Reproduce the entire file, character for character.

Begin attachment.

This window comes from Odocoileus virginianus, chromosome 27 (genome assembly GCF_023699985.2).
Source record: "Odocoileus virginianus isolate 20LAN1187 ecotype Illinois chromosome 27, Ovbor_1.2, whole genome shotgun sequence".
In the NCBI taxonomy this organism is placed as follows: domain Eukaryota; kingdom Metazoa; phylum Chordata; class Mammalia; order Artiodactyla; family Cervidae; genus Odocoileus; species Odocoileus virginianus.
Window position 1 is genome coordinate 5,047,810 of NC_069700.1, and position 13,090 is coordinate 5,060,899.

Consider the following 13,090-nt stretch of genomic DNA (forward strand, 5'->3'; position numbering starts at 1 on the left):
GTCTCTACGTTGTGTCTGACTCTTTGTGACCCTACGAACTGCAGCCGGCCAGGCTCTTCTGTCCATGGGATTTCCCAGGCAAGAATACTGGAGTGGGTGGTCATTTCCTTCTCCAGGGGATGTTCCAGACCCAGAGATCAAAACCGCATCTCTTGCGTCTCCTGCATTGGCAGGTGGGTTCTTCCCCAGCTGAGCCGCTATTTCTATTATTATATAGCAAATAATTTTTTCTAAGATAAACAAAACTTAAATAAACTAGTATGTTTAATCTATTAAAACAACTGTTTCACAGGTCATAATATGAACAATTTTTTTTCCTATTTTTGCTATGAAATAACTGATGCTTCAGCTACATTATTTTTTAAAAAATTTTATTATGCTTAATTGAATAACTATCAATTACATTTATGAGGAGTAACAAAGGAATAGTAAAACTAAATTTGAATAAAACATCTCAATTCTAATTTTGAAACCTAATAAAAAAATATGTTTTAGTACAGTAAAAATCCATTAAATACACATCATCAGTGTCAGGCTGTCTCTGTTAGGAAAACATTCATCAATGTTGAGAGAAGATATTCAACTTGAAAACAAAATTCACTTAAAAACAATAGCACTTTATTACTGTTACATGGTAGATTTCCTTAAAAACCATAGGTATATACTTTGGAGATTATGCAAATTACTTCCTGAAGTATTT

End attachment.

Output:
This window comes from Odocoileus virginianus, chromosome 27 (genome assembly GCF_023699985.2).
Source record: "Odocoileus virginianus isolate 20LAN1187 ecotype Illinois chromosome 27, Ovbor_1.2, whole genome shotgun sequence".
In the NCBI taxonomy this organism is placed as follows: domain Eukaryota; kingdom Metazoa; phylum Chordata; class Mammalia; order Artiodactyla; family Cervidae; genus Odocoileus; species Odocoileus virginianus.
Window position 1 is genome coordinate 5,047,810 of NC_069700.1, and position 13,090 is coordinate 5,060,899.

Consider the following 13,090-nt stretch of genomic DNA (forward strand, 5'->3'; position numbering starts at 1 on the left):
GTCTCTACGTTGTGTCTGACTCTTTGTGACCCTACGAACTGCAGCCGGCCAGGCTCTTCTGTCCATGGGATTTCCCAGGCAAGAATACTGGAGTGGGTGGTCATTTCCTTCTCCAGGGGATGTTCCAGACCCAGAGATCAAAACCGCATCTCTTGCGTCTCCTGCATTGGCAGGTGGGTTCTTCCCCAGCTGAGCCGCTATTTCTATTATTATATAGCAAATAATTTTTTCTAAGATAAACAAAACTTAAATAAACTAGTATGTTTAATCTATTAAAACAACTGTTTCACAGGTCATAATATGAACAATTTTTTTTCCTATTTTTGCTATGAAATAACTGATGCTTCAGCTACATTATTTTTTAAAAAATTTTATTATGCTTAATTGAATAACTATCAATTACATTTATGAGGAGTAACAAAGGAATAGTAAAACTAAATTTGAATAAAACATCTCAATTCTAATTTTGAAACCTAATAAAAAAATATGTTTTAGTACAGTAAAAATCCATTAAATACACATCATCAGTGTCAGGCTGTCTCTGTTAGGAAAACATTCATCAATGTTGAGAGAAGATATTCAACTTGAAAACAAAATTCACTTAAAAACAATAGCACTTTATTACTGTTACATGGTAGATTTCCTTAAAAACCATAGGTATATACTTTGGAGATTATGCAAATTACTTCCTGAAGTATTT